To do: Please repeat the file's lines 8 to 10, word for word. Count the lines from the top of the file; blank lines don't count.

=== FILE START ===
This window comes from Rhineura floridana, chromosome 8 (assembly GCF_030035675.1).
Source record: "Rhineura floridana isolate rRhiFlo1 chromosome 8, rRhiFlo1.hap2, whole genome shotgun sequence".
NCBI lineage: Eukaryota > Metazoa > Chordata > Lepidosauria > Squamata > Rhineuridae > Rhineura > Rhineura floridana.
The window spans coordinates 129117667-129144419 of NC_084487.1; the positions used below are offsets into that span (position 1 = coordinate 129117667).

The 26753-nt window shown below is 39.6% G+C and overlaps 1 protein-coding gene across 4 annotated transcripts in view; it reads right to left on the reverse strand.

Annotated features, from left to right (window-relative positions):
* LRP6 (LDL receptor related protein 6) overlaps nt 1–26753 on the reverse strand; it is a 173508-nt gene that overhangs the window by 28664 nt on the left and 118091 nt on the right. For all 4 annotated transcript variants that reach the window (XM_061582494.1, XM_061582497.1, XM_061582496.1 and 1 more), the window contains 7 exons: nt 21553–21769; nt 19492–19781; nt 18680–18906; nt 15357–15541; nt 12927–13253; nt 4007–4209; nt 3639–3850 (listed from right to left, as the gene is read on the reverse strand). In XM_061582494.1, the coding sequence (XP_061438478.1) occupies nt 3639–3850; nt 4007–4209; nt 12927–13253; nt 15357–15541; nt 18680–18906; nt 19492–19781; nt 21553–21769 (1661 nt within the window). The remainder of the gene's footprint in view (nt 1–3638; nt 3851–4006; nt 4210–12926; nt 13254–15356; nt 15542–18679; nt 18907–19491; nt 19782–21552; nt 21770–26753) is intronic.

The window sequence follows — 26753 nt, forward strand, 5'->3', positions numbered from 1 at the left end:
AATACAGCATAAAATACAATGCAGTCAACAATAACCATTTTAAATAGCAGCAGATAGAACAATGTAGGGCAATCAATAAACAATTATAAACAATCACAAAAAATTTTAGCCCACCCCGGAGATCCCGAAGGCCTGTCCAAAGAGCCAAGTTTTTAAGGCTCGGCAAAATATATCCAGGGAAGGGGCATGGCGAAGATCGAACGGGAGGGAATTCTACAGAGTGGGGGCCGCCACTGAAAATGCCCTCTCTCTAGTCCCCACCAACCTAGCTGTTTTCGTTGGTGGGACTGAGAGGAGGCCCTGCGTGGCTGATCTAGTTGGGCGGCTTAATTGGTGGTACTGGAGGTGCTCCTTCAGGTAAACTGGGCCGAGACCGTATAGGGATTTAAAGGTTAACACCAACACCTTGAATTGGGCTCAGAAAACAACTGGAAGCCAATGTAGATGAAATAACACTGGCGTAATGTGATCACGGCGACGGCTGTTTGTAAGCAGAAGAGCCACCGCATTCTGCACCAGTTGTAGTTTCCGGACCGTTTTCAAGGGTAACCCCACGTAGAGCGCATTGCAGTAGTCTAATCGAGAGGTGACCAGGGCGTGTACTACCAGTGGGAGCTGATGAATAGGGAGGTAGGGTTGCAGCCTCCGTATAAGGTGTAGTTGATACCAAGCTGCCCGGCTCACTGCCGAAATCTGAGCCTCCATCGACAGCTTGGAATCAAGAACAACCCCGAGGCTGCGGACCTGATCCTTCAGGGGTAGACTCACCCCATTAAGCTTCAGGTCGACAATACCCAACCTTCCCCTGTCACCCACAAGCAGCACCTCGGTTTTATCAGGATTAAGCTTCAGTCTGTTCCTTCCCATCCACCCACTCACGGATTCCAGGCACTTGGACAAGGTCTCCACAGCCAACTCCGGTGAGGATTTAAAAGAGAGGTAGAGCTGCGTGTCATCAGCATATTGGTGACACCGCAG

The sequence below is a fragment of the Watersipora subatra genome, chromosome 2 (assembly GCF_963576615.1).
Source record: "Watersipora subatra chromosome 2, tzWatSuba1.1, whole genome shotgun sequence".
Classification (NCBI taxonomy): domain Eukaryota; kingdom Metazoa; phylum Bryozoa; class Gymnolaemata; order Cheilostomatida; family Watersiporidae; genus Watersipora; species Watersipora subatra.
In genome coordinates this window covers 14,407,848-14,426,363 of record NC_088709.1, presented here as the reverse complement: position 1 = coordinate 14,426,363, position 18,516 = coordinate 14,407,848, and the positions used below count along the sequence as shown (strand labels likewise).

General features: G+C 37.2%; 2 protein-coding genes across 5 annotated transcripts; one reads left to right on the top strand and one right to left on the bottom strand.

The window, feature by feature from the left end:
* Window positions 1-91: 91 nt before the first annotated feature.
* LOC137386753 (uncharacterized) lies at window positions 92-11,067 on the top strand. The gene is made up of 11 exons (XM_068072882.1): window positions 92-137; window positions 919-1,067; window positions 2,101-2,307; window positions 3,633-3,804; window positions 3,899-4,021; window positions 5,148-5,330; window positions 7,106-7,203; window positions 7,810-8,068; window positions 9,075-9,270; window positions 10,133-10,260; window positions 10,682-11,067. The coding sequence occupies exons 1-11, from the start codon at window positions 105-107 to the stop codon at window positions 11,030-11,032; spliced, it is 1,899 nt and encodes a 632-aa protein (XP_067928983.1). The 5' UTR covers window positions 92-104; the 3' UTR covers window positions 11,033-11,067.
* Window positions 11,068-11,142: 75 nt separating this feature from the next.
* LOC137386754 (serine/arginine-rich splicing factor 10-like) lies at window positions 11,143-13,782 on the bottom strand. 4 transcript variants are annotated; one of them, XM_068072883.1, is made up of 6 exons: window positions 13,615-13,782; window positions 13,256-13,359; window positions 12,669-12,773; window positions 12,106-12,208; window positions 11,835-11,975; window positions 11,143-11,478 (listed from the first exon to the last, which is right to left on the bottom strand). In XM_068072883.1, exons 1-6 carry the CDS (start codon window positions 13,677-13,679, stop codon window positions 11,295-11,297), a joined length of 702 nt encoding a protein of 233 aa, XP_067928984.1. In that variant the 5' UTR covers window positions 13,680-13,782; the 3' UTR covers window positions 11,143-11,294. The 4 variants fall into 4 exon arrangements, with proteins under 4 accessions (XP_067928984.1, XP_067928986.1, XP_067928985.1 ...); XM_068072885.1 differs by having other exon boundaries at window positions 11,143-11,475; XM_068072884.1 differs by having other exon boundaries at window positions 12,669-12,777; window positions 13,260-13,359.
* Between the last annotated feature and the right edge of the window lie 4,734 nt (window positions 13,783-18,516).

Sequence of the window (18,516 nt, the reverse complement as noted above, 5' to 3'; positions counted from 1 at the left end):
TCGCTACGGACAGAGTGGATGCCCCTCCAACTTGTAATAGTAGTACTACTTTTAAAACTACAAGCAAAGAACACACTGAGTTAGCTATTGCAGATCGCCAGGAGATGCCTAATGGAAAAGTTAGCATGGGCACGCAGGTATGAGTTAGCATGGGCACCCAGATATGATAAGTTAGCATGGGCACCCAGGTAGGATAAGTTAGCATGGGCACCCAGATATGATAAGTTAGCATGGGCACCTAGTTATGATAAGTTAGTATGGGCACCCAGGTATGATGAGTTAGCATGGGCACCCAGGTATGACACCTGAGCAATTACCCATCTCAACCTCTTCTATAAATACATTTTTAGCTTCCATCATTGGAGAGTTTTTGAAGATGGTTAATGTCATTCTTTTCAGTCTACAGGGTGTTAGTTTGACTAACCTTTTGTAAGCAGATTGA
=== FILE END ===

The window sequence follows — 26753 nt, forward strand, 5'->3', positions numbered from 1 at the left end:
AATACAGCATAAAATACAATGCAGTCAACAATAACCATTTTAAATAGCAGCAGATAGAACAATGTAGGGCAATCAATAAACAATTATAAACAATCACAAAAAATTTTAGCCCACCCCGGAGATCCCGAAGGCCTGTCCAAAGAGCCAAGTTTTTAAGGCTCGGCAAAATATATCCAGGGAAGGGGCATGGCGAAGATCGAACGGGAGGGAATTCTACAGAGTGGGGGCCGCCACTGAAAATGCCCTCTCTCTAGTCCCCACCAACCTAGCTGTTTTCGTTGGTGGGACTGAGAGGAGGCCCTGCGTGGCTGATCTAGTTGGGCGGCTTAATTGGTGGTACTGGAGGTGCTCCTTCAGGTAAACTGGGCCGAGACCGTATAGGGATTTAAAGGTTAACACCAACACCTTGAATTGGGCTCAGAAAACAACTGGAAGCCAATGTAGATGAAATAACACTGGCGTAATGTGATCACGGCGACGGCTGTTTGTAAGCAGAAGAGCCACCGCATTCTGCACCAGTTGTAGTTTCCGGACCGTTTTCAAGGGTAACCCCACGTAGAGCGCATTGCAGTAGTCTAATCGAGAGGTGACCAGGGCGTGTACTACCAGTGGGAGCTGATGAATAGGGAGGTAGGGTTGCAGCCTCCGTATAAGGTGTAGTTGATACCAAGCTGCCCGGCTCACTGCCGAAATCTGAGCCTCCATCGACAGCTTGGAATCAAGAACAACCCCGAGGCTGCGGACCTGATCCTTCAGGGGTAGACTCACCCCATTAAGCTTCAGGTCGACAATACCCAACCTTCCCCTGTCACCCACAAGCAGCACCTCGGTTTTATCAGGATTAAGCTTCAGTCTGTTCCTTCCCATCCACCCACTCACGGATTCCAGGCACTTGGACAAGGTCTCCACAGCCAACTCCGGTGAGGATTTAAAAGAGAGGTAGAGCTGCGTGTCATCAGCATATTGGTGACACCGCAG

The sequence below is a fragment of the Watersipora subatra genome, chromosome 2 (assembly GCF_963576615.1).